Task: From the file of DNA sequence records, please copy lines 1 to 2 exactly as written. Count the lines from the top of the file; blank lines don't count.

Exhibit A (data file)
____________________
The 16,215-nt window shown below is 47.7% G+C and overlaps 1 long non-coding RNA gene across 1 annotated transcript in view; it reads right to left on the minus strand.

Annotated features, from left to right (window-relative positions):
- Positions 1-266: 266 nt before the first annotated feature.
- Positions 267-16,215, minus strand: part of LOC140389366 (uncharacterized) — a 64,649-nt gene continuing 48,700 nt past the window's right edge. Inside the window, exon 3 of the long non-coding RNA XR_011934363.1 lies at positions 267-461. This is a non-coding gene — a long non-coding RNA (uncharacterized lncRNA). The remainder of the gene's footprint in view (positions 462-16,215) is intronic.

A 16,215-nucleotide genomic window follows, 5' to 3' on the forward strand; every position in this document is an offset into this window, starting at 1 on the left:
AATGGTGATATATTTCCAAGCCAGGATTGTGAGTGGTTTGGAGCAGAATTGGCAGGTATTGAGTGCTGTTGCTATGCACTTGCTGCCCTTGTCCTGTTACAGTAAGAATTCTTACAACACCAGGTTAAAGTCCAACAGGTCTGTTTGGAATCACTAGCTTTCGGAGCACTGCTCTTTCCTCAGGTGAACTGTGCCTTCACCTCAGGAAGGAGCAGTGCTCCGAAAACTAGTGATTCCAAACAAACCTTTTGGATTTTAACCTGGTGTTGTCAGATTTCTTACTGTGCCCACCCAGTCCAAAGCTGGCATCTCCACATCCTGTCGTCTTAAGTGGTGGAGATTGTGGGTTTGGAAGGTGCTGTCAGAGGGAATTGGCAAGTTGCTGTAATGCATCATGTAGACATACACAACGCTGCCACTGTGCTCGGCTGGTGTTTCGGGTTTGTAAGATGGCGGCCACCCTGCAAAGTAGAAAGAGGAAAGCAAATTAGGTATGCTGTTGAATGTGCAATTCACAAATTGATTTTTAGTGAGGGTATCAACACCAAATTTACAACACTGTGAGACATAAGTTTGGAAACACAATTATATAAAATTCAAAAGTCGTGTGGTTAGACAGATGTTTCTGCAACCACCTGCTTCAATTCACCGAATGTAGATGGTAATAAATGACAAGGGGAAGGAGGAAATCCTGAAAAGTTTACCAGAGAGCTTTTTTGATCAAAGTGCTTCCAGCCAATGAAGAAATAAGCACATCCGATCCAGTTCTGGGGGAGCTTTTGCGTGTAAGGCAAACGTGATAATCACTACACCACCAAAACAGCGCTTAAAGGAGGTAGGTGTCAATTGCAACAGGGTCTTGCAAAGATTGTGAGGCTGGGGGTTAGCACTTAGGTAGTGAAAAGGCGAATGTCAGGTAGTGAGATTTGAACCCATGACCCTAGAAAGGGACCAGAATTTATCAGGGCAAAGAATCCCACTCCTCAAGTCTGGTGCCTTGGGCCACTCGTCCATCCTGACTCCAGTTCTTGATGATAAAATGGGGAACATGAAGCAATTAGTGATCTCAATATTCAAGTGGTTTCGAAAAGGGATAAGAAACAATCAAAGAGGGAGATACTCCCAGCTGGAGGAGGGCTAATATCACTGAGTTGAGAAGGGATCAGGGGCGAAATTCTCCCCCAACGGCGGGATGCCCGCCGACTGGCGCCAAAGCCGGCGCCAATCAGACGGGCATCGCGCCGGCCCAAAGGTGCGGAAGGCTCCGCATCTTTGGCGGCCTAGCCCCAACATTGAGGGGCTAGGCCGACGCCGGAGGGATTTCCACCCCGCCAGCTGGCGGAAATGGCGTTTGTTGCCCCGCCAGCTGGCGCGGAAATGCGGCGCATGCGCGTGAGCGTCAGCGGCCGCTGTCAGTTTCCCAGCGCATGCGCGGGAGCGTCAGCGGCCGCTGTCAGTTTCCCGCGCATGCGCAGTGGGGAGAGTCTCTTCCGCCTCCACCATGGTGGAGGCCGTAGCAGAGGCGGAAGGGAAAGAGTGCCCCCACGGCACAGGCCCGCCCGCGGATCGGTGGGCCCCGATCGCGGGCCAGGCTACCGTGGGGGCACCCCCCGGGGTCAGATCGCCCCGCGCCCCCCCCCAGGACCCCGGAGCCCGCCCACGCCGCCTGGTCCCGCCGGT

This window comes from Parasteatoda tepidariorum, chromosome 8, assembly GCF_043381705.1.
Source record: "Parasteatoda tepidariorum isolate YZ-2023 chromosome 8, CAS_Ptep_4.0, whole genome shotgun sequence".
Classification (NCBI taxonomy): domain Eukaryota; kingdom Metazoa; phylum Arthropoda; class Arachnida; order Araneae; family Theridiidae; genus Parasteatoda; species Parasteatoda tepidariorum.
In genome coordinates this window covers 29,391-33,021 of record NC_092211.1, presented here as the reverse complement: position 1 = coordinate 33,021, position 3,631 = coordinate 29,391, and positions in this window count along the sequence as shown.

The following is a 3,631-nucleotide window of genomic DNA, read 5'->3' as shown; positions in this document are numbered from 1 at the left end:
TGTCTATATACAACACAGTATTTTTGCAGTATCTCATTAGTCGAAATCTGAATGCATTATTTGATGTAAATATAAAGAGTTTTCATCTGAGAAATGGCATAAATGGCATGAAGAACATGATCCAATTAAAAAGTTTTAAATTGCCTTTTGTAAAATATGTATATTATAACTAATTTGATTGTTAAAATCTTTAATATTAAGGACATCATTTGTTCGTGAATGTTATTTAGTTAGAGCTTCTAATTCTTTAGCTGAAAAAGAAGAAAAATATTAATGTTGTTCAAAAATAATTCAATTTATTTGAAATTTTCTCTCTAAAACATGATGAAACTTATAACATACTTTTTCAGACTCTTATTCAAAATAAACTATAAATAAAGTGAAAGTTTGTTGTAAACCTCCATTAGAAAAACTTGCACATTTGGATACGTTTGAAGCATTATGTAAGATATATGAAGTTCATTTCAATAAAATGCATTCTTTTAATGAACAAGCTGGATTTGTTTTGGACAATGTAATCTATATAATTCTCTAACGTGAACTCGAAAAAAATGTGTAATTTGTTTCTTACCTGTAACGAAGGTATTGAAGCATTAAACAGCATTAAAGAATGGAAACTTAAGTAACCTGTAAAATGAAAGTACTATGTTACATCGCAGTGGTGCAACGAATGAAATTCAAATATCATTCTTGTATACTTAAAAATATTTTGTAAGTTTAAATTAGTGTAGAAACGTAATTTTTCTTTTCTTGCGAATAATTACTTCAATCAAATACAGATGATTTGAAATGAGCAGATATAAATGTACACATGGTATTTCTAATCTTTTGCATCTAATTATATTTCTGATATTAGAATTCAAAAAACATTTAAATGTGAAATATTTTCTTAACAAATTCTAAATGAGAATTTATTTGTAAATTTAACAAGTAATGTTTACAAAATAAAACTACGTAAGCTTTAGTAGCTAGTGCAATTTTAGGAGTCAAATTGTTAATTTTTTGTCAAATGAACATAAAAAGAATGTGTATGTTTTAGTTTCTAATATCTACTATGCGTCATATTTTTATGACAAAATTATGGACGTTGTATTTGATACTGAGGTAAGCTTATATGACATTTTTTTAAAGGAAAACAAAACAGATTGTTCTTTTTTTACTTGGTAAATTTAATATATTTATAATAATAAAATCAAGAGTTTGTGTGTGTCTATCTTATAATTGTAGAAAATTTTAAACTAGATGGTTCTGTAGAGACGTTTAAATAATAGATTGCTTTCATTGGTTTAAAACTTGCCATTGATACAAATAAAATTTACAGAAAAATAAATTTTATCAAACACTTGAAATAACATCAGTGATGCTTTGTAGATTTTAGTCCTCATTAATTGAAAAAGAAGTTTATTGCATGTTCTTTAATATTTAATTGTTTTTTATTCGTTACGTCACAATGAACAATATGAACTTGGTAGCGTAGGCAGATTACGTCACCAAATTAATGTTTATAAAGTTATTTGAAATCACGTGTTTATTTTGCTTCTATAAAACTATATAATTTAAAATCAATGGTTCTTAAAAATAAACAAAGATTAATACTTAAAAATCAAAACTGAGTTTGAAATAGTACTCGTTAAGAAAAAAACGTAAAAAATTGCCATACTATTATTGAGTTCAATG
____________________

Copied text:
The 16,215-nt window shown below is 47.7% G+C and overlaps 1 long non-coding RNA gene across 1 annotated transcript in view; it reads right to left on the minus strand.

Annotated features, from left to right (window-relative positions):